In the stillness of Kashmir, hopes fade and barges sink


Kashmir, the beautiful rugged region in the shadow of the Himalayas long wedged between India and Pakistan, has fallen into a state of suspended animation. Schools are closed. Lockdowns were imposed, lifted and then re-imposed.

Once a hub for Western and Indian tourists, Kashmir has been in shock for over a year. First, India has called on the security forces to suppress the region. Then the coronavirus hit.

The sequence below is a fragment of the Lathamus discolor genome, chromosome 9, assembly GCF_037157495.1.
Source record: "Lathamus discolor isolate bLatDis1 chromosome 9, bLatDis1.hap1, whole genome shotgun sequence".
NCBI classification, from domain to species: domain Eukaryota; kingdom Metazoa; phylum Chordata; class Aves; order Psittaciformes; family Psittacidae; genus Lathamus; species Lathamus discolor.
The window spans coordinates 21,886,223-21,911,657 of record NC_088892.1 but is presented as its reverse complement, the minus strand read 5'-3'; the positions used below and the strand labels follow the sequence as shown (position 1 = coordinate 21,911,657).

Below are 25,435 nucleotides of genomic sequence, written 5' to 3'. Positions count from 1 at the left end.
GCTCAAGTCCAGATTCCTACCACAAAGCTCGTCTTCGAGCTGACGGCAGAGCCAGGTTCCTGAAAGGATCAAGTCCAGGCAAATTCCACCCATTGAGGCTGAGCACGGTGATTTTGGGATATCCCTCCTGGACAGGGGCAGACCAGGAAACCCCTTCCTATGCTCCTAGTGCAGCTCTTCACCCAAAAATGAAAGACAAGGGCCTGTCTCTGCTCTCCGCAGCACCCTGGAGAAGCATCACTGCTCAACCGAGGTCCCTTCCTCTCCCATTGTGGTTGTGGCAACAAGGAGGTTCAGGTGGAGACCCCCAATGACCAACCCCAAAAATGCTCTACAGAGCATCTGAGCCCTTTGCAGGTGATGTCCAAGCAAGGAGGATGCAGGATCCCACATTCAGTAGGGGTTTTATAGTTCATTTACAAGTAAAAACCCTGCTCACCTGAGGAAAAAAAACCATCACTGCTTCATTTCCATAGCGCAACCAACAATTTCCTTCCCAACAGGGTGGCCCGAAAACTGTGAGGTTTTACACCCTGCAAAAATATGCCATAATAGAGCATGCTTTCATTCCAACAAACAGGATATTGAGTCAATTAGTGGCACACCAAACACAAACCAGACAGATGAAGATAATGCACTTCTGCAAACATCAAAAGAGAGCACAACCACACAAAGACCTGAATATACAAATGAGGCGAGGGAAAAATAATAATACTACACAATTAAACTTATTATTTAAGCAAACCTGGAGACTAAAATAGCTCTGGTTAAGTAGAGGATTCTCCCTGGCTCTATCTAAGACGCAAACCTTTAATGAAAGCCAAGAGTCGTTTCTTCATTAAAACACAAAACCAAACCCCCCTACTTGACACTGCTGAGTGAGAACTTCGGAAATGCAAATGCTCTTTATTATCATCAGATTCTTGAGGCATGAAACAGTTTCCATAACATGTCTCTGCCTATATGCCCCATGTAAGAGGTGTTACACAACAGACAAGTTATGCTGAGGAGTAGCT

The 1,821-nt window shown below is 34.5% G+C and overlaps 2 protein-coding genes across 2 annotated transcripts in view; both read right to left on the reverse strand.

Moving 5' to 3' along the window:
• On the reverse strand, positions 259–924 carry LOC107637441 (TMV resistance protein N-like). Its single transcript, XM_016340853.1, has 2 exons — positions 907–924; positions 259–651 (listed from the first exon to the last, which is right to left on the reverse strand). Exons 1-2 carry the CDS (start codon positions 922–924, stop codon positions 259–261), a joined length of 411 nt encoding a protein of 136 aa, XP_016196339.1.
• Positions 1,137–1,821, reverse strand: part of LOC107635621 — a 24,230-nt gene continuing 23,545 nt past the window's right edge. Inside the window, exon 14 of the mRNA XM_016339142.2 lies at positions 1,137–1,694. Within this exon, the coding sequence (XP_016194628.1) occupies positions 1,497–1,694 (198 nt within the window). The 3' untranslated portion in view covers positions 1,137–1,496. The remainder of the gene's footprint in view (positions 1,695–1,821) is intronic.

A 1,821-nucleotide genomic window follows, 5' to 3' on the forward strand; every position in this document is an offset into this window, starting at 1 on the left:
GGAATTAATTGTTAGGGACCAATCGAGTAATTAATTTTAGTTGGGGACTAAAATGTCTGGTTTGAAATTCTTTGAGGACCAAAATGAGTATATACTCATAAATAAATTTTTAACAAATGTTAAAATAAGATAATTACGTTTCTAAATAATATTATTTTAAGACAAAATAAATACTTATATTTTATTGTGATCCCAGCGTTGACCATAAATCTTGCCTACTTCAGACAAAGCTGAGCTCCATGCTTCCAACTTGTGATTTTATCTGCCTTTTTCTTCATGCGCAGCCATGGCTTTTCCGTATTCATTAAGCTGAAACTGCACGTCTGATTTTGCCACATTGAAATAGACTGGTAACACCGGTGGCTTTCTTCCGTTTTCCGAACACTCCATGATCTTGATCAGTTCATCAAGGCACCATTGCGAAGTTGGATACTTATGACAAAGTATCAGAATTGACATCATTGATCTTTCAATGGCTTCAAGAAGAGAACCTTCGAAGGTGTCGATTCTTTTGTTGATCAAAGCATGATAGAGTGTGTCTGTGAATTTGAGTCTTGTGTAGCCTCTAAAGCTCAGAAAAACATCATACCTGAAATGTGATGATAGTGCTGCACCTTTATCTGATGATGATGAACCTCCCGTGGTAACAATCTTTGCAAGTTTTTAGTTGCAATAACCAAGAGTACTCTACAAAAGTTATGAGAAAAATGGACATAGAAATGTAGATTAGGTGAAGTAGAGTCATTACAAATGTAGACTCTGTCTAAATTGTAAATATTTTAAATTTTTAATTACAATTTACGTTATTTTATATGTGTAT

The streets are full of soldiers. Military bunkers, removed years ago, are making a comeback and in many places are cutting off the road. On highways, soldiers stop passenger vehicles and drag commuters to check their ID cards. It’s a scene reminiscent of the 1990s when an armed insurgency erupted and the Indian government deployed hundreds of thousands of troops to crush it.

The conflict in Kashmir, India’s only Muslim-majority region, has been raging for decades. And an armed uprising has long sought autonomy. Tens of thousands of rebels, civilians and security forces have died since 1990. India and Pakistan have gone to war twice over the territory, which is shared between them but claimed by both in its entirety.


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